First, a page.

Okay. This is super interesting to talk about right now. I think, especially now that like COVID stuff’s happening and the economy is whoa, crazy things are happening. How are things going over at Variable? Yeah, I don’t even know if I could guess because I feel like it’s hard to know unless you hear what’s happening from someone there. So how has COVID treated things that Variable?

Noah Labhart:

Sure. So I think like everyone in the beginning, it sort of flattened things for us. We’ve been on a growth trajectory for two or three years now, upward trajectory and it flattened things for us for a couple of months, but we’re back on the upward trajectory. Now that the stimulus money is sort of running out for people, they’re wanting to go back to work. Right. There’s a lot of people that are unemployed and need work and so we’re right there ready for them to sign up and get to work. So really we’re seeing a big boom right now, people coming back and wanting to get to work in manufacturing, earn some dollars.

Joe Howard:

Yeah. Yeah. Now you have my math brain going. I’m thinking about like the graph, the flattening of the graph and then going back up, that makes sense to me now. I think the first month, most people were like, “Yes, we have to be very careful. We have to slow things down. There’s this virus going around.” And so now four or five months later, I think things are a little different. People are really starting to get that itch. It’s like, well, is this going to be forever? In the WordPress space, all official WordPress like in real life meetups, word camps are all canceled through 2021. So WordPress based are kind of freaking out like is this, I guess this is like going to be your next year or two at least for the WordPress community, all virtual stuff.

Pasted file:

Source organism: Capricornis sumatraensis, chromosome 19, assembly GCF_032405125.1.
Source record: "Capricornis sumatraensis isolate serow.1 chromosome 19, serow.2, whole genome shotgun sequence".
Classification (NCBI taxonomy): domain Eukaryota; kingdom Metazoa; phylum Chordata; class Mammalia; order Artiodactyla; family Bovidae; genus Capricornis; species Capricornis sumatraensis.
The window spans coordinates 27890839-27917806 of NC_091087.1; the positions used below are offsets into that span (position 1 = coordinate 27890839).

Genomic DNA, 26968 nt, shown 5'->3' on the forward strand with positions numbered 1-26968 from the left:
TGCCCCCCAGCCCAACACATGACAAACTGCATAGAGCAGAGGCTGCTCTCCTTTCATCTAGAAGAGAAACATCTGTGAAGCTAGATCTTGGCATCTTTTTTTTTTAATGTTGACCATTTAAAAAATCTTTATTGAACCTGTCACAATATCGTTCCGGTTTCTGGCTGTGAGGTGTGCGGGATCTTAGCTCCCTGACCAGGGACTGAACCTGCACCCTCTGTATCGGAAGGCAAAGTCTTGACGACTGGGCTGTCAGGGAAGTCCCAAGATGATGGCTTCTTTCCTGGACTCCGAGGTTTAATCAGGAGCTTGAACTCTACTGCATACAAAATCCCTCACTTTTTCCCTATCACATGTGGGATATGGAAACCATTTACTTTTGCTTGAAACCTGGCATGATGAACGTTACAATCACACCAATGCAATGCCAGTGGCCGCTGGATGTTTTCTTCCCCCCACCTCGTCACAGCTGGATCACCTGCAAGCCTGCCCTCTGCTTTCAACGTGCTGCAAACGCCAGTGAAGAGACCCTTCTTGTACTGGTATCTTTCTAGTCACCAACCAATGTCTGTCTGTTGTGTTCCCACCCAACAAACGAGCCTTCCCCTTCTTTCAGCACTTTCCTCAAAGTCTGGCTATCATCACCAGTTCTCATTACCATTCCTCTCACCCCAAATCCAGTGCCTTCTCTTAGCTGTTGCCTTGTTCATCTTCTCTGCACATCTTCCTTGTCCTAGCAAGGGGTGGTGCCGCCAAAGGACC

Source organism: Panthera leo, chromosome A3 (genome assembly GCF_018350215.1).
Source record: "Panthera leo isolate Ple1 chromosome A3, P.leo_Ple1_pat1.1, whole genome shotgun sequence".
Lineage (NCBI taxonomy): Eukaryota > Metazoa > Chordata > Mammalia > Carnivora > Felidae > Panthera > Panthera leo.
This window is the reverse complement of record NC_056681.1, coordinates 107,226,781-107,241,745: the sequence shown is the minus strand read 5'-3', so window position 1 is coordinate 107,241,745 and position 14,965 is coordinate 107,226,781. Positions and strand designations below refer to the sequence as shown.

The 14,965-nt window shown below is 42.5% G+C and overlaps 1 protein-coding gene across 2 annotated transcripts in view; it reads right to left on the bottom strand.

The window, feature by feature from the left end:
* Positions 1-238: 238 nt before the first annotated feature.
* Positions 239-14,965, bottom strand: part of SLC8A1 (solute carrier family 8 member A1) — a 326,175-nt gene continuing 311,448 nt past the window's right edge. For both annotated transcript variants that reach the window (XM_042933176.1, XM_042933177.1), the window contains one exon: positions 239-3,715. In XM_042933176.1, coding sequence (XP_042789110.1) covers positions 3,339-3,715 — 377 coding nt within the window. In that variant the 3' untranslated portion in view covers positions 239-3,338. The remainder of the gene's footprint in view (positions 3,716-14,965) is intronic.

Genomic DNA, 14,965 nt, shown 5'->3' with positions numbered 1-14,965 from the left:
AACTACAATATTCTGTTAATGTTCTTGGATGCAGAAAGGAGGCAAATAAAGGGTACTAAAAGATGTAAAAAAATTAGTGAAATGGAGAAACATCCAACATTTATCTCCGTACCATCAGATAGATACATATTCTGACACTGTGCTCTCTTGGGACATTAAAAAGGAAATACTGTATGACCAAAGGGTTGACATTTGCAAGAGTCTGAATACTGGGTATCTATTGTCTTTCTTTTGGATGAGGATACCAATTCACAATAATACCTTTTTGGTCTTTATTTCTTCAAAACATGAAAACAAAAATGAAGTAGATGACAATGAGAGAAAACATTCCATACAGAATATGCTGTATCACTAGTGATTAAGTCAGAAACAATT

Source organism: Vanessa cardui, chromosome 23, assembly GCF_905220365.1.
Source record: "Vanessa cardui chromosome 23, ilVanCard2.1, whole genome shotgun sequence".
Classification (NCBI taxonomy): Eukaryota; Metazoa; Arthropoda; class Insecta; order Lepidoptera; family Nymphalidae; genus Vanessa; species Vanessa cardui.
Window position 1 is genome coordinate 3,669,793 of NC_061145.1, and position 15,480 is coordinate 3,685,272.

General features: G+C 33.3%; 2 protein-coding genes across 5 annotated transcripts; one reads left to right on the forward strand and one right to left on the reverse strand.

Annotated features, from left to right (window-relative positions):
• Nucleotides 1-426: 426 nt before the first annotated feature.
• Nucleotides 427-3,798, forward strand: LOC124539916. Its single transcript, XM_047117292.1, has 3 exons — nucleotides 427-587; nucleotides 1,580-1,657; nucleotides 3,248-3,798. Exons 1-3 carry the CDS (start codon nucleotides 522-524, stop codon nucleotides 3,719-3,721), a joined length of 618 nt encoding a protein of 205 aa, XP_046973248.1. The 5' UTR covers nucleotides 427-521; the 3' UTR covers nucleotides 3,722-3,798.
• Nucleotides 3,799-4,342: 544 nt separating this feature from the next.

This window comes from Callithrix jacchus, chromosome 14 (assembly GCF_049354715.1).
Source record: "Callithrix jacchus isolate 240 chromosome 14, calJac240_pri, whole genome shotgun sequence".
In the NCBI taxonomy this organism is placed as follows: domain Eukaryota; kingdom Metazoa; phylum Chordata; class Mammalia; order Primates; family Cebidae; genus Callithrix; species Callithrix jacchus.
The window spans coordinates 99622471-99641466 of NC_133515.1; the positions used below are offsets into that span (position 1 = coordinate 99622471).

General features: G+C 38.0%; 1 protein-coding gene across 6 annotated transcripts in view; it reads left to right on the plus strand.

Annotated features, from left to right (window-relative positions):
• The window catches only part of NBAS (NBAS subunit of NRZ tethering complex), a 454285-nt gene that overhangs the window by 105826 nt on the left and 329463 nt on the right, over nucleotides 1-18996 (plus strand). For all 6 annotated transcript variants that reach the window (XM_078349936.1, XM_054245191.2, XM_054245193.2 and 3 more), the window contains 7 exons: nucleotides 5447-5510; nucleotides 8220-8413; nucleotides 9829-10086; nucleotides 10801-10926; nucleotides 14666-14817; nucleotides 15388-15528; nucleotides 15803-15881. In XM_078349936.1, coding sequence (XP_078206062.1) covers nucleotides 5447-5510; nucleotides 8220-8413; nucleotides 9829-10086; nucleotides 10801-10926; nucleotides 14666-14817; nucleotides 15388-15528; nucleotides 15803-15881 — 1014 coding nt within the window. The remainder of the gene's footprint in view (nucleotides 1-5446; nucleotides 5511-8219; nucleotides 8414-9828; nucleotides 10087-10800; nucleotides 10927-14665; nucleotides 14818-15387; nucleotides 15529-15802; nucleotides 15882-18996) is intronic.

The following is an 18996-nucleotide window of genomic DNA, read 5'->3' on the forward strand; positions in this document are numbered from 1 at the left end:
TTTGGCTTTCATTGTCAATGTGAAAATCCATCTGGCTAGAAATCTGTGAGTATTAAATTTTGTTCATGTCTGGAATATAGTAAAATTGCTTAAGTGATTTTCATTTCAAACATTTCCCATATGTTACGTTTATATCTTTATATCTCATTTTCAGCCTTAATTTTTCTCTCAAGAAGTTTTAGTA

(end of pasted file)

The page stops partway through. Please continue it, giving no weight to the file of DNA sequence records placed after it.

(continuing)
Joe Howard:

So yeah. Cool. So Variable stuff is starting to pick up again. That’s great. One of the things you mentioned in these little notes we have people leave before they record the podcast is you mentioned some things about how you build teams non-traditionally. And I love talking about nontraditional solutions here on the podcast and in general, because I think a lot of people want to follow best practices. They want to get an exact blueprint for exactly how I do something. I’m always trying to tell people like there’s not one way to do things. You see a million businesses be successful a million different ways.

Joe Howard:

I like to hear the stories about nontraditional ways to do things, because I think there’s inherent value in that. Maybe some people say, “That doesn’t sound like my style. I don’t think I would do that,” and that’s fine. But there are definitely a few people out there who’ll be like, “Oh, that’s interesting.” And even if you don’t follow that way, it plants some seed of idea in your head that can grow into something that could be successful for another business. So let’s talk a little bit about some of the hiring you do in team growing and maybe some of the nontraditional aspects of it for you.

Noah Labhart:

Absolutely. Yeah. It’s interesting. So I used to be subscribed to the formula. To the, okay, I’m building an engineering team and so that means I need to go get a bunch of CS grads or a bunch of senior engineers who’ve worked in the industry for a long time who have the pedigree. Right. And my mind has been totally flopped in that. And when I built a team at Variable, we started out hiring some career changing developers to where they started out doing one thing and then they went to a bootcamp to learn something else, like to learn software development, front end web development, back end development, things of that nature. And what I found as I hired those people and we started working together was that they had a better view on the world than most of the CS grads that I had worked with.